Scientists from Stanford University have developed a new type of economical blood test that is capable for quickly tracking cancer growth and spread. This test only requires a fraction of tube of blood and can detect genetic mutations in tiny amounts of DNA released from cancer cells in the blood. The study published in the journal of Molecular Diagnostics revealed it.
"For monitoring patient tumours, only a handful of blood tests are available which are limited to only several types of cancers. Nearly all cancer patients require monitoring by whole body imaging, which can be costly, complex, and time-consuming," said lead investigator Hanlee P. Ji, Associate Professor at Stanford University in the US.
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"In contrast, molecular tests like the one we have developed will enable patients to be monitored at every visit, and thus have the potential for quickly tracking cancer growth and spread," Ji added.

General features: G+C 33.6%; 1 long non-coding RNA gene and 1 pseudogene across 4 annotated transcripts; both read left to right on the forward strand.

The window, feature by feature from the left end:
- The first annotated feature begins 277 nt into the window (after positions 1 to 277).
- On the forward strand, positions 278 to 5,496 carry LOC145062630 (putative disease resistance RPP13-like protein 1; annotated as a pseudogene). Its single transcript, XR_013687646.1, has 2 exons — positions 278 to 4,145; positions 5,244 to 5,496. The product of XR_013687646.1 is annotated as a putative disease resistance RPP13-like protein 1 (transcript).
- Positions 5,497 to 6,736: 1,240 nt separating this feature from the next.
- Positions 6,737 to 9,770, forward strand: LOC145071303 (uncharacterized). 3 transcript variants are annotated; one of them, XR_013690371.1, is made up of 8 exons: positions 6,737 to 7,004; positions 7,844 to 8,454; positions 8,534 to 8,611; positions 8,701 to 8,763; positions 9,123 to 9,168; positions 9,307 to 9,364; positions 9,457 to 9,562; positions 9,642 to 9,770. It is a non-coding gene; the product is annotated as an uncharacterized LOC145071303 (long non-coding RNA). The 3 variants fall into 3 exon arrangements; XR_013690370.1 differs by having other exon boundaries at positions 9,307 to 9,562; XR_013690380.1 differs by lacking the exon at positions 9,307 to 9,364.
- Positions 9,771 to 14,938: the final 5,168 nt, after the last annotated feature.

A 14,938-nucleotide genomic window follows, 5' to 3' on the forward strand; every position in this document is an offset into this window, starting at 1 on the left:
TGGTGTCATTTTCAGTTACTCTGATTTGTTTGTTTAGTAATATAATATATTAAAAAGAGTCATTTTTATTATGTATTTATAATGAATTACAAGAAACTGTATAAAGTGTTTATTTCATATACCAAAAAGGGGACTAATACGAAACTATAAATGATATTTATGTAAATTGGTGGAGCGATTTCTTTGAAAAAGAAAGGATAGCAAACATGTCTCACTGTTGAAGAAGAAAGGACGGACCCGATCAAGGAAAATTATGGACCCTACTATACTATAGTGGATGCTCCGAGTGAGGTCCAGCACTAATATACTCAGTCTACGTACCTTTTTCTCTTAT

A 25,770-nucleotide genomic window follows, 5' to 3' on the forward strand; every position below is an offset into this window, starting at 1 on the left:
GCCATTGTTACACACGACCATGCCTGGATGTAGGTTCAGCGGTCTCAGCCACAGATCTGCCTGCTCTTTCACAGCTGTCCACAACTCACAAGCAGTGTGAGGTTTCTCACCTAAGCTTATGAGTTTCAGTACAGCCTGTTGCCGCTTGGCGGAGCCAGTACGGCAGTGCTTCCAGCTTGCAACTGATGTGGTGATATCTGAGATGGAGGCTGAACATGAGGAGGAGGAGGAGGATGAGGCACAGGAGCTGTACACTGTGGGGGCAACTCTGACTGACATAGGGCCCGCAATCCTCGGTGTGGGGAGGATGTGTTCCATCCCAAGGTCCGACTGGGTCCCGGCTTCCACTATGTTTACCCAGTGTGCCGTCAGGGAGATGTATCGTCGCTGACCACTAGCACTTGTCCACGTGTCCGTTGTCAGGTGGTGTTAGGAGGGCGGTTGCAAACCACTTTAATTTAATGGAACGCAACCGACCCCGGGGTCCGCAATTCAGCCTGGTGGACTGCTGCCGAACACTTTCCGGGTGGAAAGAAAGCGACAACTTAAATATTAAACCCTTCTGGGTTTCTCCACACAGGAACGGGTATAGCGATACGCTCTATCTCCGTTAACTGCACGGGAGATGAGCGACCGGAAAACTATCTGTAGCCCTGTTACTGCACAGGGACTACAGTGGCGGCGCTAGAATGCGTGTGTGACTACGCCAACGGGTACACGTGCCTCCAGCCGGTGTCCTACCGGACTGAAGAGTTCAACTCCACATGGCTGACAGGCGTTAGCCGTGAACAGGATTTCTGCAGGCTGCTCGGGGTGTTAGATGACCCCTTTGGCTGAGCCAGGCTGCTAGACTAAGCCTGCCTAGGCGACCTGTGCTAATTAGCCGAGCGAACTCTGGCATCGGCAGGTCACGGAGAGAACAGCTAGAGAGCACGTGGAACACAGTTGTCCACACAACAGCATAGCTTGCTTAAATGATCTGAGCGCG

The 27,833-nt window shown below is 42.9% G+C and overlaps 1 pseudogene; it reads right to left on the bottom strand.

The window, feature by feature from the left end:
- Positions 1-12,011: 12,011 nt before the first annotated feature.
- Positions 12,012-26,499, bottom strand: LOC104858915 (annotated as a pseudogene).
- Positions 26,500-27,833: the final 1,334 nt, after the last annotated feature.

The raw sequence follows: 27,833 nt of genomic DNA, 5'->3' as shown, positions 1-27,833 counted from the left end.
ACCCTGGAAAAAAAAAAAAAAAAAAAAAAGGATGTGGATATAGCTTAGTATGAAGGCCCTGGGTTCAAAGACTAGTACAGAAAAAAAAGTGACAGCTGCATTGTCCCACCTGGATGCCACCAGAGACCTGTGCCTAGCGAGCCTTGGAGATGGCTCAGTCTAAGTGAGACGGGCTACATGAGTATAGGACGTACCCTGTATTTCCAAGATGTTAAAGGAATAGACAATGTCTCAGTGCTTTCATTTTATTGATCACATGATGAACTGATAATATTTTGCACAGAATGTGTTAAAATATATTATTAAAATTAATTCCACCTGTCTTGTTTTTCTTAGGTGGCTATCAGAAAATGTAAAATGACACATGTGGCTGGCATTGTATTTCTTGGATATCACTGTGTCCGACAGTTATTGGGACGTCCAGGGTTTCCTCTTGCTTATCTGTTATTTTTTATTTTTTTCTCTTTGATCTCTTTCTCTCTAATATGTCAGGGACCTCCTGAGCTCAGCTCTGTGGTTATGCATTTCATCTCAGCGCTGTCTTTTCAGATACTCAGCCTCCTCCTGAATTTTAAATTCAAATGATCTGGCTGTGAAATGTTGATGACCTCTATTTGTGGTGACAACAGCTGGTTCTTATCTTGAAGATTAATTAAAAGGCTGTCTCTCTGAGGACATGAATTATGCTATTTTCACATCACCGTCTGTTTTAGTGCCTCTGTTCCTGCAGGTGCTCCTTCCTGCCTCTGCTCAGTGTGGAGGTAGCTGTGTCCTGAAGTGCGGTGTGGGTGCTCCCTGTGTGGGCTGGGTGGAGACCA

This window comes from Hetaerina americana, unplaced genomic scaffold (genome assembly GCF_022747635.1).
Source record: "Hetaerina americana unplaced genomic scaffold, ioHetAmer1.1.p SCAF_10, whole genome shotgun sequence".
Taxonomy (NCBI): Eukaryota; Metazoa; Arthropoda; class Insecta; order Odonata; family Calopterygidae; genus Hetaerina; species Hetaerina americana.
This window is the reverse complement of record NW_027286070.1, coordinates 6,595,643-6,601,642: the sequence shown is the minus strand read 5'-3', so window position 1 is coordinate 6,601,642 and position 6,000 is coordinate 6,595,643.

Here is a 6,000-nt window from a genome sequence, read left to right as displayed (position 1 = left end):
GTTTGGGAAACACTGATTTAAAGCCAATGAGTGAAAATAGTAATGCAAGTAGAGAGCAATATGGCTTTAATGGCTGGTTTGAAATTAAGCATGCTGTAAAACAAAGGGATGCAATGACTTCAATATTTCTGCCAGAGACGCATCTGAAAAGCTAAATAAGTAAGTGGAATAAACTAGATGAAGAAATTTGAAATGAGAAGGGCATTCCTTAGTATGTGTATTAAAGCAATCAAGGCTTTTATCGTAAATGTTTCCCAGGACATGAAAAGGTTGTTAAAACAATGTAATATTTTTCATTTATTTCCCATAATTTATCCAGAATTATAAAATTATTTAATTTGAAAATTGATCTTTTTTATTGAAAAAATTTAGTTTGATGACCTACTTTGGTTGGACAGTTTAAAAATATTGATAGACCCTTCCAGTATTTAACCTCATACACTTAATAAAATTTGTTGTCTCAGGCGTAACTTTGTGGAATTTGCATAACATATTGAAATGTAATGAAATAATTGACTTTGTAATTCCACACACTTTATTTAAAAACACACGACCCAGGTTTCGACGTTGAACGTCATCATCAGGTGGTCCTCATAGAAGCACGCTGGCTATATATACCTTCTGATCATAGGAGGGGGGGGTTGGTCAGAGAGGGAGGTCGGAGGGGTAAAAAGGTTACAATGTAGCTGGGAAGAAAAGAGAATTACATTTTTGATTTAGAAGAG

The test, which is called single colour digital PCR, can detect as few as three mutation-bearing molecules in a single reaction, the study said.
"Moreover, the test's rapid turnaround and relatively low cost, especially compared to next-generation DNA sequencing, provide a potential opportunity for universal monitoring of more patients than is currently done," Ji said.
The test is very simple to set up and perform without requiring extensive training. Therefore, it can be used by anyone. The lead author Christina Wood Bouwens of the Stanford Genome Technology Center said.
(With IANS Inputs)